Fast forward two years and, somehow, it had T.J. Watt Womens Jersey become my security blanket. Rather than using it as a tool to accomplish my dreams, I had made the decision at some point to play it safe. I haven’t been to an open mic in almost a year. I haven’t booked a show in almost three. But the really scary part is that I didn’t even realize that this had happened until today.

Eight days ago, I suffered a third degree right ankle sprain and since then, I’ve been unable to drive to the office. Today they decided they could no longer hold my position and they let me go. Luckily, my husband and I aren’t dependent on my income, otherwise I may have ended up seeking their rental and utility assistance services immediately thereafter.

If I’m being honest, I’m a bit heartbroken over it. Even though I know the plan was never to make a career out of it–and I keep reminding myself that it was always supposed to be temporary–somehow I had let myself become emotionally invested in my work there. It was a great cause after all, that did a lot of good in the community, however I may feel about the organizational culture or management.

It’s also difficult because, as much as I thought I was an invaluable part of the team, I learned rather quickly that, no matter what you bring to the table, you’re always replaceable. When my supervisor broke the news to me, it was really hard to process. I had exemplary attendance and stellar annual reviews. I had just completed a database conversion project that should have taken a team and 6 months; I did it on my own and in less than two.  The fact that they could let me go so easily seemed almost cruel.

But it couldn’t have come at a better time. Like I said earlier, I had let the job sneak up on me and implant itself as a necessity in my life. And the truth of that revealed itself when, after being let go, I felt like I had T.J. Watt Youth Jersey lost something. Now that I have had the chance to sit with it for awhile, though, I realize that it was my ego that was feeling the loss; it had knocked me down a peg or two.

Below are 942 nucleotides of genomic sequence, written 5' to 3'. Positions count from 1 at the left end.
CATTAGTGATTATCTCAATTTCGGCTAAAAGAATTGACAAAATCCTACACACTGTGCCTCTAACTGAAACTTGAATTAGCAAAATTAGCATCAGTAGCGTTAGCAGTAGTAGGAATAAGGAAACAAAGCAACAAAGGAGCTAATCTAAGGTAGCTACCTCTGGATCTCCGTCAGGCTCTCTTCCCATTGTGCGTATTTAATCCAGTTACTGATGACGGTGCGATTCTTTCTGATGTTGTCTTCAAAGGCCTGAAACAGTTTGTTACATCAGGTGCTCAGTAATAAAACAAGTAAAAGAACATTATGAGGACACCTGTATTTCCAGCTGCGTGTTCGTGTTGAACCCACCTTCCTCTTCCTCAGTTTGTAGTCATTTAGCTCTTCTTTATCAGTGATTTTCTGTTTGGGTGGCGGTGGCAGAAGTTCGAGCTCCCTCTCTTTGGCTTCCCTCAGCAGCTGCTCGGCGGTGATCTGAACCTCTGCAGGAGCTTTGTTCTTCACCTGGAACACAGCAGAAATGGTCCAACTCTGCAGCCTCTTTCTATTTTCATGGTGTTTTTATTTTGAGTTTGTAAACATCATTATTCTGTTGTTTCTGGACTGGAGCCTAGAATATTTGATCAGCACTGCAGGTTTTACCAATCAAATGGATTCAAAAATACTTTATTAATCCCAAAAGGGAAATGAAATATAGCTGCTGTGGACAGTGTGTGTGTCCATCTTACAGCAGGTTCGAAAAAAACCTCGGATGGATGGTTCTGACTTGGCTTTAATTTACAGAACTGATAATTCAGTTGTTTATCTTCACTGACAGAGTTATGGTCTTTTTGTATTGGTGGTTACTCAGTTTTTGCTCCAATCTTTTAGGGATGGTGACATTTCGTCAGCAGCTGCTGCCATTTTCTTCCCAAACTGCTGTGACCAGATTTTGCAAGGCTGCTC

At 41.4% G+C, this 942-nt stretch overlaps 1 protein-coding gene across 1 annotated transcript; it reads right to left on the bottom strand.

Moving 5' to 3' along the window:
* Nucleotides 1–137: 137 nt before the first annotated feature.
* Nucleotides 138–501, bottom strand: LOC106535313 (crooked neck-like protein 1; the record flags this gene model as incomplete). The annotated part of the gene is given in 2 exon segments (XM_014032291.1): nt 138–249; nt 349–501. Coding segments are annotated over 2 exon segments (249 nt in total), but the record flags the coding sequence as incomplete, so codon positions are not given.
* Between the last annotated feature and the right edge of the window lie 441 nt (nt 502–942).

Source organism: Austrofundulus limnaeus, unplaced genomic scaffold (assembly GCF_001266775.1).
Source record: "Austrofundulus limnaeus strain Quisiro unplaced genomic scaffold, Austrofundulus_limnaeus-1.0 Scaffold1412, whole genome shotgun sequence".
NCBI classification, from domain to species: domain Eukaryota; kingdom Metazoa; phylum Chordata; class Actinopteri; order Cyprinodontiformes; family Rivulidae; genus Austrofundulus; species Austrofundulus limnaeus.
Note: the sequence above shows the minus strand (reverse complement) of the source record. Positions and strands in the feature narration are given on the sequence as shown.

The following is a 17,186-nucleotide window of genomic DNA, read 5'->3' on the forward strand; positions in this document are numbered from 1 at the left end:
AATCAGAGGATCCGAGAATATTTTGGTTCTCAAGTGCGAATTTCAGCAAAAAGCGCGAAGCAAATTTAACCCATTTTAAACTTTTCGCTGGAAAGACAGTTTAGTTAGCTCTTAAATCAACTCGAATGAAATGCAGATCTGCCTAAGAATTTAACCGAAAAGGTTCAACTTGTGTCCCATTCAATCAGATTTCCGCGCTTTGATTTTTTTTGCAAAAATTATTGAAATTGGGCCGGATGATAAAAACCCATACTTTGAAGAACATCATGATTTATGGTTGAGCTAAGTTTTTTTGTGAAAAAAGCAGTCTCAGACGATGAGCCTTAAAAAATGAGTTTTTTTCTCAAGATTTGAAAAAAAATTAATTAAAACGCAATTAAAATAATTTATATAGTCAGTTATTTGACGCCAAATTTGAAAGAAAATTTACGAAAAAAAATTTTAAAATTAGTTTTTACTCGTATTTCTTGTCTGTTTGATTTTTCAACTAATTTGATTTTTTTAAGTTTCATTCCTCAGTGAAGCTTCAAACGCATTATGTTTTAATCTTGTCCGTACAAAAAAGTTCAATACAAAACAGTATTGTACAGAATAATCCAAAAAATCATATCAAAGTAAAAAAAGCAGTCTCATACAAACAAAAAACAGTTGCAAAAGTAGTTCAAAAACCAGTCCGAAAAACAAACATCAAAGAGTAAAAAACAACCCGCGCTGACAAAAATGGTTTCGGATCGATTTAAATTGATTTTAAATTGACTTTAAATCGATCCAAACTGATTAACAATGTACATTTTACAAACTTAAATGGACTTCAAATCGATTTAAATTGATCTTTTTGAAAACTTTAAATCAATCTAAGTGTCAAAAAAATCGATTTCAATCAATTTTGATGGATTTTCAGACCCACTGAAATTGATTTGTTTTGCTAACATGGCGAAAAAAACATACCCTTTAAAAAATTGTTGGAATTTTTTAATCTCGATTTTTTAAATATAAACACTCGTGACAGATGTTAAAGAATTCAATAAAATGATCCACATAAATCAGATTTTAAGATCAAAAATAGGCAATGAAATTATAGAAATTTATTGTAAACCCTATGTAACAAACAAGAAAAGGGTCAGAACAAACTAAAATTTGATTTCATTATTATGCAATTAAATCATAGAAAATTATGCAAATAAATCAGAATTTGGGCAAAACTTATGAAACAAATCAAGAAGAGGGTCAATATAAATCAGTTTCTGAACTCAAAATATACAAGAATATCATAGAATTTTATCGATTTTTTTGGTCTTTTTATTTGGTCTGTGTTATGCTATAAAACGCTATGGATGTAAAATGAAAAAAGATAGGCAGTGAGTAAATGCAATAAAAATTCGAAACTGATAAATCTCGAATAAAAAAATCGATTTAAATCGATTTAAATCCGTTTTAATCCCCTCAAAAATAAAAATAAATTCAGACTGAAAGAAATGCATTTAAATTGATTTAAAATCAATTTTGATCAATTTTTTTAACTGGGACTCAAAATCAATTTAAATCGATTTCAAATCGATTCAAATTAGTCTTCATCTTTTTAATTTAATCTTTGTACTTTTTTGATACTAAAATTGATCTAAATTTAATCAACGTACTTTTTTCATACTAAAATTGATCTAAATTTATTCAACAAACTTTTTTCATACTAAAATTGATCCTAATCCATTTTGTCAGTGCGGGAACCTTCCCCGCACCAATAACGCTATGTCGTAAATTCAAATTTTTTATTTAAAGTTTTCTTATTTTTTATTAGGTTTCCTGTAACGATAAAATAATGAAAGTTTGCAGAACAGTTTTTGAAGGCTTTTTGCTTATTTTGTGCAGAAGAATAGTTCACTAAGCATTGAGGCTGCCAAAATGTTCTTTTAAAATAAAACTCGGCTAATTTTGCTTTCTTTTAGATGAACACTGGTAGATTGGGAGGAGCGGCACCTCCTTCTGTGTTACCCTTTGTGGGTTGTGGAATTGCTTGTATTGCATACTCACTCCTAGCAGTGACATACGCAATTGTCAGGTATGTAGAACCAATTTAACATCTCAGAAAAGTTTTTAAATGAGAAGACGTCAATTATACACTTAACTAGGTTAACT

I also realized that this was a blessing in disguise (damn cliches–they’re so overused but apt all the same).

I think that, over the last two years, this job had found a way to blind me, or at the very least shift the majority of my focus away from what was really important to me. When people asked me what I did, my answer was no longer “singer-songwriter” or “musician” but T.J. Watt Kids Jersey “database administrator.” And while it satisfied my left-brained nature, it wasn’t satisfying to the soul. It didn’t pull me from my sleep the way a song does when it comes to me in my dreams.

My job had become an excuse to neglect my dreams. So, thank you, (insert organization here), for doing what I didn’t have the courage to do. Thank you for ripping that security blanket from my man-sized hands and setting me free.

Maybe I’ll write a song about it.